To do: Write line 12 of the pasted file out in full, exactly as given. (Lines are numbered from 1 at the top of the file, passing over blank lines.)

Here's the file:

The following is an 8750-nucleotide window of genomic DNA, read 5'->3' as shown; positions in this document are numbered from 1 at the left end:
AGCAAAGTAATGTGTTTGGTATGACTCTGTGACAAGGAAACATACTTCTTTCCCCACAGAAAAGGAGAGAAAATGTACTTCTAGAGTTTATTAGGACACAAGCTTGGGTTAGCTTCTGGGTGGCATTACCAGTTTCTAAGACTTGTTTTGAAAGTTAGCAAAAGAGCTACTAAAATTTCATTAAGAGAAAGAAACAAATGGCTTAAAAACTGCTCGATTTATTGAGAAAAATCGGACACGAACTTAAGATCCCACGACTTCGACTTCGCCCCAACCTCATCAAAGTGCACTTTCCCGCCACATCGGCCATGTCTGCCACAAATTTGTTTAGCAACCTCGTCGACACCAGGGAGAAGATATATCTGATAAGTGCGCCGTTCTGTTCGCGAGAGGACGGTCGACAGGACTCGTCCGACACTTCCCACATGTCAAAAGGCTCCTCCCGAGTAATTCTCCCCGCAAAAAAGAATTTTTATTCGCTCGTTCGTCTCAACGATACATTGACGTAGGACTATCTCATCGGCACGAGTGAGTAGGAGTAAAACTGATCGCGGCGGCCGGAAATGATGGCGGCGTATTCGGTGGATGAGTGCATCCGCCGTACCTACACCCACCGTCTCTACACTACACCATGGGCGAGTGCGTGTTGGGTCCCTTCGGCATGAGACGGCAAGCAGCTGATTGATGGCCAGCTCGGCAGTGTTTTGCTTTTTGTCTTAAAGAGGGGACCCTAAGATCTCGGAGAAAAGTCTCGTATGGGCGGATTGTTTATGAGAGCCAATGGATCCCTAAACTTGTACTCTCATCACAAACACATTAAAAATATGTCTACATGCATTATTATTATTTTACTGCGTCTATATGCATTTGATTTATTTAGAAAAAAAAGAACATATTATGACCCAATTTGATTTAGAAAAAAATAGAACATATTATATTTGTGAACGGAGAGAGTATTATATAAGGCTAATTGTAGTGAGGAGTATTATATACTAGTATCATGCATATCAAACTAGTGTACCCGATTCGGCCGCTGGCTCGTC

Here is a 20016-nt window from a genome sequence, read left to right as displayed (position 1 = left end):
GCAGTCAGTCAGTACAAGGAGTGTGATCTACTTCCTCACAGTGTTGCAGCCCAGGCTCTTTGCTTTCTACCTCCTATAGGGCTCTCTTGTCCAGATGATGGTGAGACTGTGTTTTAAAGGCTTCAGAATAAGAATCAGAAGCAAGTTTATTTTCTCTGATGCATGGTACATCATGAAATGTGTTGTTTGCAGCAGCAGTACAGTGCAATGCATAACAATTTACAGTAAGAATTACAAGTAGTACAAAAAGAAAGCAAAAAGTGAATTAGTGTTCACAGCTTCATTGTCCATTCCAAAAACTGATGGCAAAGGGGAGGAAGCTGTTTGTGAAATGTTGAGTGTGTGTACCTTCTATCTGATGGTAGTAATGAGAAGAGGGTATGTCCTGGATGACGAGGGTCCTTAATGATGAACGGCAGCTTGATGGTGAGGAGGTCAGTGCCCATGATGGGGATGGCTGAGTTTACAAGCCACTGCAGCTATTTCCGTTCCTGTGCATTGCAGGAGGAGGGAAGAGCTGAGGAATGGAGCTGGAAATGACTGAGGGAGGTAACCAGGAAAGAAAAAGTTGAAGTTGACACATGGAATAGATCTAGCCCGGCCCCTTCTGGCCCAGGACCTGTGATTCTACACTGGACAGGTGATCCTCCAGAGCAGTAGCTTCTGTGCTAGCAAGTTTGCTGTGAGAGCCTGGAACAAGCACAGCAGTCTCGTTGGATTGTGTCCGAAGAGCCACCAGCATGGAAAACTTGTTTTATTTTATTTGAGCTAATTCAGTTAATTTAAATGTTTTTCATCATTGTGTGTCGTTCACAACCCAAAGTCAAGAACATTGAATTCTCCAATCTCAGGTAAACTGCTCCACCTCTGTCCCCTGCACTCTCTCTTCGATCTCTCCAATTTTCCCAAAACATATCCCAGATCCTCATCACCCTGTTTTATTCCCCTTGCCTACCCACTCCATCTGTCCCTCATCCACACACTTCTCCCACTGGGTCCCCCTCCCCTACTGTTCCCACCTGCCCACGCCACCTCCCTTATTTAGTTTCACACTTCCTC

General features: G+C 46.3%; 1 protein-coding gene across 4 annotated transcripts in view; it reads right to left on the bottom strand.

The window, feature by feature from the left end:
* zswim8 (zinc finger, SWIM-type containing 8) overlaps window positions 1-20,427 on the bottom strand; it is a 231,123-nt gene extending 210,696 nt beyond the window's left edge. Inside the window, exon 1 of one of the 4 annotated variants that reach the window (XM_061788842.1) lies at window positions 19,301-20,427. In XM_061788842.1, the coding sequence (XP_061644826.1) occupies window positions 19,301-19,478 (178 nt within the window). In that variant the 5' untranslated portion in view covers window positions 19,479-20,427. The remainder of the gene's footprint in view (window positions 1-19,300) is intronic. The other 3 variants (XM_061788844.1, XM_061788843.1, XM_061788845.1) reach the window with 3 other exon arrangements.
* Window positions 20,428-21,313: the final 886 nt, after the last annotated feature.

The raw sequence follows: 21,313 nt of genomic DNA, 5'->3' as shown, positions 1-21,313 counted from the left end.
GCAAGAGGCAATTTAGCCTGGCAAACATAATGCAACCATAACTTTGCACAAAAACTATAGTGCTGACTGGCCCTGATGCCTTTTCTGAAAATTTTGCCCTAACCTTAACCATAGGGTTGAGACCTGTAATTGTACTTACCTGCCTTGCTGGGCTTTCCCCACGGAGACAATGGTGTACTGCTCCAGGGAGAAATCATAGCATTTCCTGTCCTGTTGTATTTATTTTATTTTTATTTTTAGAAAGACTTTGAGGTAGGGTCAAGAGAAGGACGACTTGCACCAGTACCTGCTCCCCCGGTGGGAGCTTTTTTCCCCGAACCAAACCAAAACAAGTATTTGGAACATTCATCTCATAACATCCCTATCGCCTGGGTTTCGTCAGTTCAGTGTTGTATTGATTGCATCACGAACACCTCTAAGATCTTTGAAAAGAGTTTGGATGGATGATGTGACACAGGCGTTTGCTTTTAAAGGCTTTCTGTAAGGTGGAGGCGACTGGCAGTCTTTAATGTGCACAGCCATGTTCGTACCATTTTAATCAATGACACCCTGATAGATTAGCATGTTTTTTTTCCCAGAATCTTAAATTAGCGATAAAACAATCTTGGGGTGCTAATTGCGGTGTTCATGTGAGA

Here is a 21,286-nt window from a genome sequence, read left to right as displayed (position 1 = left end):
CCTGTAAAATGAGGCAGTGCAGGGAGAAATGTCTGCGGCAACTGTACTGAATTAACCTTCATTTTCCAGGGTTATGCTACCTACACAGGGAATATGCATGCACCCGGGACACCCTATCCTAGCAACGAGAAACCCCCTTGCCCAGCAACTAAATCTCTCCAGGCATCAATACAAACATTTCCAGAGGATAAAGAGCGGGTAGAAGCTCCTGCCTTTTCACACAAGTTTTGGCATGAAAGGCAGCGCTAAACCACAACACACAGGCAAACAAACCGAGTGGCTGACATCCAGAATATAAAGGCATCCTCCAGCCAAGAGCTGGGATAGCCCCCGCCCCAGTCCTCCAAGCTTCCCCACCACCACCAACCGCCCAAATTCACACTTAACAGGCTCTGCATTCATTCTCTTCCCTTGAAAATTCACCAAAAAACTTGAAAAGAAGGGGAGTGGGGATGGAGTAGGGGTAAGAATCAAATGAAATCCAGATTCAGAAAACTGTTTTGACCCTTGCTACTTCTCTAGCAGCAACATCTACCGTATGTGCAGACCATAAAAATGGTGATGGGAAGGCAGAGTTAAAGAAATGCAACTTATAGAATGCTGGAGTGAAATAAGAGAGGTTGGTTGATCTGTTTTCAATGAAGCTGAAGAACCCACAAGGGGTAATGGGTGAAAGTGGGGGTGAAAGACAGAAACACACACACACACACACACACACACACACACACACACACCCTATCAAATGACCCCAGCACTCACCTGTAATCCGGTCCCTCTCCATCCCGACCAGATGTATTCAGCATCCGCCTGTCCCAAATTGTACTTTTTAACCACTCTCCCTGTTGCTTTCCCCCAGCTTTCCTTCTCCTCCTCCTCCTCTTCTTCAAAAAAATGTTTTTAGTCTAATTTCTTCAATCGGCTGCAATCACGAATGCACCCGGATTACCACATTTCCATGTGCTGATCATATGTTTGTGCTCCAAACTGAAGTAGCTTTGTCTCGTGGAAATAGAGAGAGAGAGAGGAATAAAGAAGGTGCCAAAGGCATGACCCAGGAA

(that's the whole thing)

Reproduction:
CCTGTAAAATGAGGCAGTGCAGGGAGAAATGTCTGCGGCAACTGTACTGAATTAACCTTCATTTTCCAGGGTTATGCTACCTACACAGGGAATATGCATGCACCCGGGACACCCTATCCTAGCAACGAGAAACCCCCTTGCCCAGCAACTAAATCTCTCCAGGCATCAATACAAACATTTCCAGAGGATAAAGAGCGGGTAGAAGCTCCTGCCTTTTCACACAAGTTTTGGCATGAAAGGCAGCGCTAAACCACAACACACAGGCAAACAAACCGAGTGGCTGACATCCAGAATATAAAGGCATCCTCCAGCCAAGAGCTGGGATAGCCCCCGCCCCAGTCCTCCAAGCTTCCCCACCACCACCAACCGCCCAAATTCACACTTAACAGGCTCTGCATTCATTCTCTTCCCTTGAAAATTCACCAAAAAACTTGAAAAGAAGGGGAGTGGGGATGGAGTAGGGGTAAGAATCAAATGAAATCCAGATTCAGAAAACTGTTTTGACCCTTGCTACTTCTCTAGCAGCAACATCTACCGTATGTGCAGACCATAAAAATGGTGATGGGAAGGCAGAGTTAAAGAAATGCAACTTATAGAATGCTGGAGTGAAATAAGAGAGGTTGGTTGATCTGTTTTCAATGAAGCTGAAGAACCCACAAGGGGTAATGGGTGAAAGTGGGGGTGAAAGACAGAAACACACACACACACACACACACACACACACACACACACACCCTATCAAATGACCCCAGCACTCACCTGTAATCCGGTCCCTCTCCATCCCGACCAGATGTATTCAGCATCCGCCTGTCCCAAATTGTACTTTTTAACCACTCTCCCTGTTGCTTTCCCCCAGCTTTCCTTCTCCTCCTCCTCCTCTTCTTCAAAAAAATGTTTTTAGTCTAATTTCTTCAATCGGCTGCAATCACGAATGCACCCGGATTACCACATTTCCATGTGCTGATCATATGTTTGTGCTCCAAACTGAAGTAGCTTTGTCTCGTGGAAATAGAGAGAGAGAGAGGAATAAAGAAGGTGCCAAAGGCATGACCCAGGAA